Traveling throughout Central America and other coffee producing countries around the world, one cannot help but notice the sheer number of young children and adolescents. Recent census statistics show that populations in Latin American countries, contrary to those in the U.S. and Europe, are increasingly younger, ranging from 38-52% of inhabitants under the age of 18. On coffee farms, large and small, the prevalence of children is significant - some playing, others caring for young siblings and still others working alongside their parents. When visiting the fields as a coffee buyer or visitor, one nearly always encounters children beneath the branches of the coffee trees picking the red beans, their nimble hands often outpacing those of their parents.

According to the U.S. Department of Labor, more children work in agriculture around the world than any other economic sector. Accurate statistics on the prevalence of child labor in coffee are scarce, though anecdotal evidence indicates that the occurrence is widespread in coffee producing countries around the world. While certain forms of “light work” are acceptable for children, most working situations for children do not protect their rights, or provide them access to adequate education and opportunities for their future. Because children’s work is not legally sanctioned in most countries, their presence goes unreported. Largely invisible, child laborers fall through the cracks of existing government protections or monitoring. As an easily subjugated workforce, their voices are not often heard, leaving them subject to low pay (if any), and dangerous working conditions, which affect their health and safety.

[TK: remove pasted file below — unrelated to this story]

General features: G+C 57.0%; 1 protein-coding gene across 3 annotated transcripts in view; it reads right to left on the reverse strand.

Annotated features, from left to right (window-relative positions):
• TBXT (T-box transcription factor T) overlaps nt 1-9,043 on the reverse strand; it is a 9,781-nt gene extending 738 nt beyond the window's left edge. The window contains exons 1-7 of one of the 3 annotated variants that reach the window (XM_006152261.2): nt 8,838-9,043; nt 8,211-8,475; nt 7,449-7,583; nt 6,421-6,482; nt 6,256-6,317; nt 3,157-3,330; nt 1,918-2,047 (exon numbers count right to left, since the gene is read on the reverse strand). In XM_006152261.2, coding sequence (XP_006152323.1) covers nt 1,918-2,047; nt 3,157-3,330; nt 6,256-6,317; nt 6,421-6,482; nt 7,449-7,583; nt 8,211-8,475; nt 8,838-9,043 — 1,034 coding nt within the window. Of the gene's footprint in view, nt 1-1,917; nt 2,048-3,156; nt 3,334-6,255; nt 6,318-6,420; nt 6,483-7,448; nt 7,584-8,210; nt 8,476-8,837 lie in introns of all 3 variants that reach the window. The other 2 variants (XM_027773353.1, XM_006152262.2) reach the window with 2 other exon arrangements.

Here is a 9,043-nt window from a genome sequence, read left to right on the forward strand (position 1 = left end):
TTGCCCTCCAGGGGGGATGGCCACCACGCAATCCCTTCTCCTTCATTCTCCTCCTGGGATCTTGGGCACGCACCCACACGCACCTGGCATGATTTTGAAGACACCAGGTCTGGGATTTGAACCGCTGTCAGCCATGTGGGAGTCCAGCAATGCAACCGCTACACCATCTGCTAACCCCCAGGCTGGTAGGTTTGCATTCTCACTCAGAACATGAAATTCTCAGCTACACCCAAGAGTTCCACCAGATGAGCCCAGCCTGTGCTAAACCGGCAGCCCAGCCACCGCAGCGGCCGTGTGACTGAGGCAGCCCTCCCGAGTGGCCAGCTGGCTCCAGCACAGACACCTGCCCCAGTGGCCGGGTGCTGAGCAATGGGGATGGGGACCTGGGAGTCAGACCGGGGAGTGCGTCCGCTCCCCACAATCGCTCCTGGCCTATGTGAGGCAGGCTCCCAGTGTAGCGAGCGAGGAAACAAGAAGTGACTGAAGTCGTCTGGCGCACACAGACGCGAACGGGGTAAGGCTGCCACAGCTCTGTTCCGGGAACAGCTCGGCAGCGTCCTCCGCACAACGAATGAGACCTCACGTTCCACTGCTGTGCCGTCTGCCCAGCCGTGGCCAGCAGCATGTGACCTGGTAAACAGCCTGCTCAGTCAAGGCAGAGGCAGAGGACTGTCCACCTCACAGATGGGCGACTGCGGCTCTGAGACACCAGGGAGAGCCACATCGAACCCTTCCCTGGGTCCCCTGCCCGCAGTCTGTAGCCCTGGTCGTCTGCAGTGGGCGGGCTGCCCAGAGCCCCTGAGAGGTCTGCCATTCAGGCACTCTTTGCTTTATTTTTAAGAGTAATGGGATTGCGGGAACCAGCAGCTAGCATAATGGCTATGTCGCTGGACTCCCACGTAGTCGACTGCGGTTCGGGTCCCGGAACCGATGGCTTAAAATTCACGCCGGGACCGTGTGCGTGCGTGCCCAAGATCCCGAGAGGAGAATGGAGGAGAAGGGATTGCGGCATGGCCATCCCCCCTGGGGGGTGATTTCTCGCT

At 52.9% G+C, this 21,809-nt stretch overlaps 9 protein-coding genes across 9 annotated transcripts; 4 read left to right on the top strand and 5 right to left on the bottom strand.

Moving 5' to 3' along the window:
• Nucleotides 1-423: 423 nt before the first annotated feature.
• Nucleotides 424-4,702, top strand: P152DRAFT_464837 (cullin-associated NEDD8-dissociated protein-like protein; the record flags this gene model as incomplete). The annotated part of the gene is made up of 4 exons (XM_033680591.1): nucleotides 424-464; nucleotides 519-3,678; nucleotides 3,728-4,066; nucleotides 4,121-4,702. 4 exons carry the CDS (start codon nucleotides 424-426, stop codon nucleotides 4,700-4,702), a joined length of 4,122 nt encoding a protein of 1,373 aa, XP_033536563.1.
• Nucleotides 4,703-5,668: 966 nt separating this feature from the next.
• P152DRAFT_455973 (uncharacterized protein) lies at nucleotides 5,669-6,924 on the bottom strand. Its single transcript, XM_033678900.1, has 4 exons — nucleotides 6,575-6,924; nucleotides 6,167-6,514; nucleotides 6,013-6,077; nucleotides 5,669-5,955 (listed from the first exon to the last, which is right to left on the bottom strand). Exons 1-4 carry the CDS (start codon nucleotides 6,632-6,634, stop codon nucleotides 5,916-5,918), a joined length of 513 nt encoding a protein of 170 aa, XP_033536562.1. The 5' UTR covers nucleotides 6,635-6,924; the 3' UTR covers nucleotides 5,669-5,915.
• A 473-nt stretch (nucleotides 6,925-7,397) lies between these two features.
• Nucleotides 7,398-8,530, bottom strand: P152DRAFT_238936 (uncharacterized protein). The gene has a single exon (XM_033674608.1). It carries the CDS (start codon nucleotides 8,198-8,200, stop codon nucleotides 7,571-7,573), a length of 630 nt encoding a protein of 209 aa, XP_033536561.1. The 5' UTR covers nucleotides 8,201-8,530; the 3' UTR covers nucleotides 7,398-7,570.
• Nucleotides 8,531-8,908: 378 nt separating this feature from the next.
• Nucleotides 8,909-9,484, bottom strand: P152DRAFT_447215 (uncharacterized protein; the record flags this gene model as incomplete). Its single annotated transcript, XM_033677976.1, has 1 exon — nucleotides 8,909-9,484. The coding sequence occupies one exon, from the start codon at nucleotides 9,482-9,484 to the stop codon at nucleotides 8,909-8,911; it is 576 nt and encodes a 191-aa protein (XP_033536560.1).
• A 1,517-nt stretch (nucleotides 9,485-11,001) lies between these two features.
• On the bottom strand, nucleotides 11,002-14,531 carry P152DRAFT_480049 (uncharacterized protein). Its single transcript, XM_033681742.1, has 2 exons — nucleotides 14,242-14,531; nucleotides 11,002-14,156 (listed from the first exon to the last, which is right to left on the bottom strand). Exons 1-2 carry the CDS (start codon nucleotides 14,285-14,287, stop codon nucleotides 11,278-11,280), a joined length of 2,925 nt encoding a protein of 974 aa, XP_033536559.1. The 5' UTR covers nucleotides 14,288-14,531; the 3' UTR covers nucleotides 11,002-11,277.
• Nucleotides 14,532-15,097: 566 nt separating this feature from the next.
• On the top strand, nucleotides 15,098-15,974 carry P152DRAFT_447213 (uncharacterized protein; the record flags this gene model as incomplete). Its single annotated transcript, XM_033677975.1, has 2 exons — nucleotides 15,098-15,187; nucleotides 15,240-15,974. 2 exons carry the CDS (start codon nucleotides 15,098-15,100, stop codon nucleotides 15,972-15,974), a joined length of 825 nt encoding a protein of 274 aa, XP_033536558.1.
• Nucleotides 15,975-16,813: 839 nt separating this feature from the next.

Working children suffer consequences of their early employment well into life. According to UNICEF, working adolescents between 13 and 17 have one to two years’ less education than those who do not work. Two years’ less education implies about 20% less in monthly income during active life. The cost of education pays off later in life according to UNICEF - the rise in incomes of salaried urban adults with three more years of primary or secondary level education amounts to between six and eight times the cost of these additional years of education.

Children in agriculture face many safety and health risks. Coffee picking is exhausting work, and for a child’s developing physiology the impact can be damaging. Long hours, hot temperatures, overexposure to sun and snakebites are a constant threat to the well being of coffee’s children. Regular exposure to dangerous chemical fertilizers and pesticides (protective gear is uncommon) that have been banned in the U.S. are still used frequently in coffee production and pose another threat to children. Children are often malnourished and get sick easily, particularly those in the migrant work force. With Central American countries facing famine this harvest season, the welfare of coffee’s children has already diminished even more dramatically.

Various Forms of Children’s Agricultural Work
Each of the three primary categories of child labor has different level of acceptance among child advocates and distinct impacts on the child’s welfare: